What draws students to programs that bridge traditional disciplines? Jobs, for one thing. Many students choose a multidisciplinary major because it enhances their chances of getting hired once they graduate. "People know it's hard to complete two majors; it makes you look like a go-getter," says Jennifer Spaulding, who graduated in May 1998 with a bachelor's degree in retailing/marketing and is now an assistant buyer for Macy's East in New York City. |
Pinyuen Chen, math professor and director of the graduate statistics program, says most students pursuing master's degrees in statistics are also doctoral students in another discipline, such as economics, psychology, geography, sociology, or forestry. "Universities like to hire professors who can teach statistics courses," he says, "while companies seek employees who can handle data."
Kristin Dadey, who graduated in May with degrees in law and public administration, points out another motivation for enrolling in dual programs. "You can get two degrees for the price of one," she says. While this isn't always true, earning two degrees concurrently does cost substantially less than earning them separately. The reason: At the graduate level, some required courses in one college can be used as electives in the other, and vice versa. Undergraduates, who pay a flat fee for tuition each semester, can sometimes earn a second degree without adding extra semesters.
But probably the main reason students seek programs crossing traditional disciplines is that one department can't fulfill all their interests. For example, Peter Englot, assistant dean of the Graduate School, says someone in his position would typically pursue a degree in higher education. "But I wanted to get a broader understanding of the American university, to put it in national and global social contexts," he says, so he enrolled in the CFE doctoral program in the School of Education. His interest in the history of education led him to design a program featuring education and Maxwell courses.
Bianca Wulff, a social science doctoral student, is studying conflict resolution through an interdisciplinary approach.
Tailoring programs to suit their interests may be especially attractive to older students who have been in the working world for a number of years. Many of these students have very definite ideas about what they want, and aren't willing to settle for something else. Social science doctoral student Wulff spent 15 years in the business world, where she learned that in any business one of the hardest things to deal with is other peoplecustomers, suppliers, subcontractors. Because she was interested in helping people resolve problems with each other, Wulff trained as a mediator. Then she decided she wanted to study conflict resolution in greater depth. Several universities offered conflict resolution in one departmentsociology, political science, or lawbut Wulff enrolled in SU's social science Ph.D. program because of its interdisciplinary approach. "Here I could do exactly what I wanted," she says. "I'd never be able to do this without having all these resources available." |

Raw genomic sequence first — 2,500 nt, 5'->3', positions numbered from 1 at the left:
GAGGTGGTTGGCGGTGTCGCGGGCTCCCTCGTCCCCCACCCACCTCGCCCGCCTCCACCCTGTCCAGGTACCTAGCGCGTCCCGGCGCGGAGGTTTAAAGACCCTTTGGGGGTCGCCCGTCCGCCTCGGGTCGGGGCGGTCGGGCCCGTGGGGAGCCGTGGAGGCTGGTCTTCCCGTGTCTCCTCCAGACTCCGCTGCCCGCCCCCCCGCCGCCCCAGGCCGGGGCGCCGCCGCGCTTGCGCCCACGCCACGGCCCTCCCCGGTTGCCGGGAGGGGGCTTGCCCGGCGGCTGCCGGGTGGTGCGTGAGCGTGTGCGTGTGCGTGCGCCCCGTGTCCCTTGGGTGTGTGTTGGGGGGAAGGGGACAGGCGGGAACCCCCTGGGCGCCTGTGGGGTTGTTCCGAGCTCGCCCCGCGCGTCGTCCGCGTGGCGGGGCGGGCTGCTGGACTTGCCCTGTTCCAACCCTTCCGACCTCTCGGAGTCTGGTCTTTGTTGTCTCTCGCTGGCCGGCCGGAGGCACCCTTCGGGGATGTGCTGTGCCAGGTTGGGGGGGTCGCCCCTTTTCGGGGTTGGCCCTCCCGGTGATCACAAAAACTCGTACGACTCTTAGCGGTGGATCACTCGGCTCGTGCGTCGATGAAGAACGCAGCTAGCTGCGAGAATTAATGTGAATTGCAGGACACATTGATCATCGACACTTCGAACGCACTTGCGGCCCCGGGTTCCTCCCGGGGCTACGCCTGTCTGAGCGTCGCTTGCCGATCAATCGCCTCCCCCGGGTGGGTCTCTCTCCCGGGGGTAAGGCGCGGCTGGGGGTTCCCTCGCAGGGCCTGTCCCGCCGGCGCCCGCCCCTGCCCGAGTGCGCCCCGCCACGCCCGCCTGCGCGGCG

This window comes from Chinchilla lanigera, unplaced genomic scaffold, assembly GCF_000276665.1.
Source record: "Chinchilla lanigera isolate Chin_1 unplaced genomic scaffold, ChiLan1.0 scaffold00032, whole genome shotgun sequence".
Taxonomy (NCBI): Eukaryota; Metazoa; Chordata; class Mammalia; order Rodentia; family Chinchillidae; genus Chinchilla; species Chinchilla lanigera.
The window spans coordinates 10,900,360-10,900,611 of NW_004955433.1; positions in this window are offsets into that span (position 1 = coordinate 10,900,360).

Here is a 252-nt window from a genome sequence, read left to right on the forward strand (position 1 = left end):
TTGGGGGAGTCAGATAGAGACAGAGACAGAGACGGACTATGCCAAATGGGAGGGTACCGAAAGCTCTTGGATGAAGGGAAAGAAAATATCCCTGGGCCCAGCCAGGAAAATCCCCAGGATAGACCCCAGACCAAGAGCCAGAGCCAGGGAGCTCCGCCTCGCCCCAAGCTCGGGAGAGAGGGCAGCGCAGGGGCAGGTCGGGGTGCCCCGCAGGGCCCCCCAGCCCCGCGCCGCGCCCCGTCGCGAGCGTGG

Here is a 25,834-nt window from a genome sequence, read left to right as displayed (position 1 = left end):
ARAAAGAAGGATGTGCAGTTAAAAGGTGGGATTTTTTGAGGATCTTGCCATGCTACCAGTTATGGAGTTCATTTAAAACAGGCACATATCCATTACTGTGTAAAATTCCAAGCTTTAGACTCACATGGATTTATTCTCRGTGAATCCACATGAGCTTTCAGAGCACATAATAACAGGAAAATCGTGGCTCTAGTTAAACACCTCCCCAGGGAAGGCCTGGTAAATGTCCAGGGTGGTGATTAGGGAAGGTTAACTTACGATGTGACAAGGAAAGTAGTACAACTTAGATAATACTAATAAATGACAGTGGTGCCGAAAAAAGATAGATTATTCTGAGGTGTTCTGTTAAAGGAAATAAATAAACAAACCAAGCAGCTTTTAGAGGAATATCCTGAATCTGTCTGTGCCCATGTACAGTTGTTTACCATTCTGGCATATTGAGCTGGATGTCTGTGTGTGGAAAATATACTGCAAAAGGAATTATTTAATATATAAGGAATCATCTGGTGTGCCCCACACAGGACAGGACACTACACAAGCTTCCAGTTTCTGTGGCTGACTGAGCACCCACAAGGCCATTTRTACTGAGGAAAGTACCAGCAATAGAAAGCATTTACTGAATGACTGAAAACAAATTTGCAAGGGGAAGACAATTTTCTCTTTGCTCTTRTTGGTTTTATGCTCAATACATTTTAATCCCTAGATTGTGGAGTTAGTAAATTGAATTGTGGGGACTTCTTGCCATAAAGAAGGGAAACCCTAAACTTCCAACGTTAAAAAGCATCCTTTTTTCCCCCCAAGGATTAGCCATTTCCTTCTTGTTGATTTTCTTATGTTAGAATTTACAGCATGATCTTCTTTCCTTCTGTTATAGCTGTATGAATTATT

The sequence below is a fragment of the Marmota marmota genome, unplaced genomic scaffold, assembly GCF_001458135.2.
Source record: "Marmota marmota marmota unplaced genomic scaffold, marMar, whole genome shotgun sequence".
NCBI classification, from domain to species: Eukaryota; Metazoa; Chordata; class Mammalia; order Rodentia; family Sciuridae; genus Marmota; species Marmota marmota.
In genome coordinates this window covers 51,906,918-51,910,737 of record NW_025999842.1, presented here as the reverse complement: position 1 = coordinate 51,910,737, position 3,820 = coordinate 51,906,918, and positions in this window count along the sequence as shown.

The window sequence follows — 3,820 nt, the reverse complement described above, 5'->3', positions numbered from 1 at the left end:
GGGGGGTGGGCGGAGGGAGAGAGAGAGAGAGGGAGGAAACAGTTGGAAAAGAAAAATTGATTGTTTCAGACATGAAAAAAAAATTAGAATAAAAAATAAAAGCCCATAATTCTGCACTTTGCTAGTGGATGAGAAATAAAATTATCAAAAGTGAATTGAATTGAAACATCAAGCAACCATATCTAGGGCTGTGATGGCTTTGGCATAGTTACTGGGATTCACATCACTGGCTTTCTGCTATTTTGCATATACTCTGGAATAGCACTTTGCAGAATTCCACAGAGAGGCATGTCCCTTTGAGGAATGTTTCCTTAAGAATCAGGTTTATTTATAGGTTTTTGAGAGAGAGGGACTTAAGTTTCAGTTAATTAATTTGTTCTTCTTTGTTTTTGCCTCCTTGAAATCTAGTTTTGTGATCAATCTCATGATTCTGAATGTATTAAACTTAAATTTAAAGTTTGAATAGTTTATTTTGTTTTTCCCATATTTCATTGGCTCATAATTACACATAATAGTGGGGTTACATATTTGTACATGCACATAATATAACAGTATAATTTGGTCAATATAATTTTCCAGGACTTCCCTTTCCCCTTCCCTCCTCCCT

Professors and advisors involved in multidisciplinary programs say it takes a special kind of student to succeed in programs that involve more than one college and often require extra credits. Self-designed programs such as selected studies require students to be heavily involved in planning their sequence of courses. To succeed, students must be self-motivated and mature enough to pursue goals without the structure that guides most students.
Ivanick of arts and sciences says several students come to her each semester to discuss developing a selected studies major. Once they realize the amount of work involved, they don't typically return. "Students who persevere are strong academically and know their limitations," she says. "Students who want to do this need to have very clear agendas."
Rosanna Grassi, Newhouse associate dean for student affairs, says the main constraint on dual-major students in established programs is that they rarely have time for electives. But students who petition for a unique dual major, such as public relations and engineering, face greater difficulties. "Challenges for these students are significant, because they are trying to combine things that weren't meant to fit together," she says.
Despite the added commitment, many multidisciplinary students shrug off the extra time and effort involved in completing programs. "I'm one of those people who do better the more I have to do," says Carrie Bloom, a junior public relations and finance major. Sophomore Darlene M. Sterling, who is majoring in television-radio-film and marketing, says, "I don't think it's really toughyou just have to be dedicated and stay focused."